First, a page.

CHIME telescope

CHIME telescope

CHIME telescope


Scientists with the Canadian hydrogen Intensity mapping Experiment (CHIME) Collaboration have assembled the largest collection of Fast radio bursts (FRBs) in the telescope’s first FRB catalogue.

Its significance:

While catching sight of an FRB is considered a rare thing in the field of radio astronomy, prior to the CHIME project, radio astronomers had only caught sight of around 140 bursts in their scopes since the first FRB was spotted in 2007.


Fast radio bursts (FRBs):

FRBs are oddly bright flashes of light, registering in the radio band of the electromagnetic spectrum, which blaze for a few milliseconds before vanishing without a trace.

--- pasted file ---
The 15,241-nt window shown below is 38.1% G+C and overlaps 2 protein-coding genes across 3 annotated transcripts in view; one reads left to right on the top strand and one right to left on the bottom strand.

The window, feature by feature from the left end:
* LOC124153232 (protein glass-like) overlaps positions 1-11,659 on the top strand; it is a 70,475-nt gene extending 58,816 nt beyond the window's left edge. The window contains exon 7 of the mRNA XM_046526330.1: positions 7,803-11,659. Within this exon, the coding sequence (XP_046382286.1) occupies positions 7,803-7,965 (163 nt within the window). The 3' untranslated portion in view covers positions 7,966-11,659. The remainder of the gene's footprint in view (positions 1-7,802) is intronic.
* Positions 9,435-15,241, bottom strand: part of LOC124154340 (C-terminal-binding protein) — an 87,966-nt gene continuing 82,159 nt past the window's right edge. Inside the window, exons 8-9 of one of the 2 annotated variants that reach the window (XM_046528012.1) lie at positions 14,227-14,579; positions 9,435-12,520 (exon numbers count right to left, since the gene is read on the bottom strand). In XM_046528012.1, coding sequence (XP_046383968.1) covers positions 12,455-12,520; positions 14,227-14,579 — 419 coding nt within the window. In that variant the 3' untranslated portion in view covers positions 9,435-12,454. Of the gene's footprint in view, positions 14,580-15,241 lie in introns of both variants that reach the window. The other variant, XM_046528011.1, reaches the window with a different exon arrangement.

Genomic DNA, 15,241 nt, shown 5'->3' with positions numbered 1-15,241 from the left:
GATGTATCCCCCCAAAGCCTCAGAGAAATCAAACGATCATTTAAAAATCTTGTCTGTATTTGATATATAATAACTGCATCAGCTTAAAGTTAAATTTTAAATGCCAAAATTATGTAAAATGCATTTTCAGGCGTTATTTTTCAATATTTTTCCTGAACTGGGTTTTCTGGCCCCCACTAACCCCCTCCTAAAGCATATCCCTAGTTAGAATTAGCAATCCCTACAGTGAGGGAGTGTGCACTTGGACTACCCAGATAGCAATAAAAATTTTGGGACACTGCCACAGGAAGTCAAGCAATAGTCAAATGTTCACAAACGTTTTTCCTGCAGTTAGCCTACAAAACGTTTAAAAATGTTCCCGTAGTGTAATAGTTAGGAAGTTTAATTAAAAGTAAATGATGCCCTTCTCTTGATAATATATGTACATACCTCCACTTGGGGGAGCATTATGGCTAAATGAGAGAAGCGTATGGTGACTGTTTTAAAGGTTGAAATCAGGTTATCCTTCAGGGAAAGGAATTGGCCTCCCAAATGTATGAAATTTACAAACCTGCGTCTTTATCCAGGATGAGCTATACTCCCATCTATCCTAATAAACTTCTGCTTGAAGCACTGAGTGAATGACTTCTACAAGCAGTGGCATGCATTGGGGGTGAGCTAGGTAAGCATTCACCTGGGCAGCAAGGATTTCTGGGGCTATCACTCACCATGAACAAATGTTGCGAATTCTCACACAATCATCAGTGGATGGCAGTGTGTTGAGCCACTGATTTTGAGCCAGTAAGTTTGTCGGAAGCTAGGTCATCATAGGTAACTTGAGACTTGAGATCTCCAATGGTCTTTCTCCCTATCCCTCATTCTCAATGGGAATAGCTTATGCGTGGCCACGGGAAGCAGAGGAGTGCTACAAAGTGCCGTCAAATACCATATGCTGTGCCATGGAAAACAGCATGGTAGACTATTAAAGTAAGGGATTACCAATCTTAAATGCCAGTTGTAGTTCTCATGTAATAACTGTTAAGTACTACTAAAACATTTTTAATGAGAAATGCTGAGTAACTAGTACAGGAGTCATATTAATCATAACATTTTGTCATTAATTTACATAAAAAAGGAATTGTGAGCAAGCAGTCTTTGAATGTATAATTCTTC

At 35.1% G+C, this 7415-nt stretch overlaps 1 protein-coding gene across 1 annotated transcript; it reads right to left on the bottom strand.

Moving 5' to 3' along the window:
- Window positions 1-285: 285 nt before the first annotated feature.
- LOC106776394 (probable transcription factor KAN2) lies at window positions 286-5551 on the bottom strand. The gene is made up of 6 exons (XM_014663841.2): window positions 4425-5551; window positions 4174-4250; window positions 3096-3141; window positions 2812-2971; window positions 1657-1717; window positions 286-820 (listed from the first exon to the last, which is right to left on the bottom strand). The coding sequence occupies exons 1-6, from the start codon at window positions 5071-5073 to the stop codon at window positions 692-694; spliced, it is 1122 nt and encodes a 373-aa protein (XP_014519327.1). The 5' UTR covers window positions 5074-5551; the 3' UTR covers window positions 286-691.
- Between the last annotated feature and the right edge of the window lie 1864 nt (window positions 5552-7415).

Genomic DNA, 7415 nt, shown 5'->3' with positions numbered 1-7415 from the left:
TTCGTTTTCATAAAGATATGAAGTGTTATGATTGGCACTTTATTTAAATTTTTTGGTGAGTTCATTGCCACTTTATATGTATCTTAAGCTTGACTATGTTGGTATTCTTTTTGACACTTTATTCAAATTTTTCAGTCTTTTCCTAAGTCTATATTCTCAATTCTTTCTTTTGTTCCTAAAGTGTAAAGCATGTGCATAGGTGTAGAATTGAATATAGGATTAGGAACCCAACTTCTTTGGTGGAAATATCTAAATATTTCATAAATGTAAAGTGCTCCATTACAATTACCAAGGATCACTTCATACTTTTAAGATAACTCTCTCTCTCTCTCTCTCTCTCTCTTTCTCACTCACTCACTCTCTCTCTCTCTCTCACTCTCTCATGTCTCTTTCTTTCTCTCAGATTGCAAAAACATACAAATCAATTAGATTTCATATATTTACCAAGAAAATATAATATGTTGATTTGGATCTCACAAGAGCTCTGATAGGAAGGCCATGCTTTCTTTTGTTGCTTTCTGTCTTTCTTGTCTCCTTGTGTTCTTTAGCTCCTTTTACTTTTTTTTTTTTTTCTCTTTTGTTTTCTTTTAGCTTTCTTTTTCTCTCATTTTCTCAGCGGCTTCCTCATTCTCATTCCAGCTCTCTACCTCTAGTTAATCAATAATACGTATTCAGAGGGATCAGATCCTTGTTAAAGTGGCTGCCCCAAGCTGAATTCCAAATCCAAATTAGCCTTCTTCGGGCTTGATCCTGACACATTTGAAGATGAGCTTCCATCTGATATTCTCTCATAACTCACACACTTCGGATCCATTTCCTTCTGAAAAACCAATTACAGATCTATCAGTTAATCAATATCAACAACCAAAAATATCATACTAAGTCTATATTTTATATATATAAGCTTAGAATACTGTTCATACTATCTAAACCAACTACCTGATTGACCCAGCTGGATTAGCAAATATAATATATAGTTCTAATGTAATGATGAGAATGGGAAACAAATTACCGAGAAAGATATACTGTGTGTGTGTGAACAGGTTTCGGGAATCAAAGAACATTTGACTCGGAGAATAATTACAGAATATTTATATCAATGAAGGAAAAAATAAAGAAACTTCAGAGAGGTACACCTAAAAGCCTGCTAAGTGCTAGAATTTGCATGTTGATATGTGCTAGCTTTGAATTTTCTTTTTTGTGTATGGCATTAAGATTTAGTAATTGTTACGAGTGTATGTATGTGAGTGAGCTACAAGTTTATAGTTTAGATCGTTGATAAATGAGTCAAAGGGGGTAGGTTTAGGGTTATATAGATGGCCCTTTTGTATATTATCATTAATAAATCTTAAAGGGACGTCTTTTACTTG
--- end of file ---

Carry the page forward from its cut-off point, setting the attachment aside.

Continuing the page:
These brief and mysterious beacons have been spotted in various and distant parts of the universe, as well as in our own galaxy.

Their origins are unknown and their appearance is highly unpredictable.

The CHIME project:

  • It is a large stationary radio telescope in British Columbia, Canada.
  • The telescope receives radio signals each day from half of the sky as the Earth rotates.
  • The telescope has no moving parts and observes half of the sky each day as the Earth turns.
  • CHIME is a partnership between the University of British Columbia, McGill University, the University of Toronto and the Canadian National Research Council’s Dominion Radio Astrophysical Observatory.
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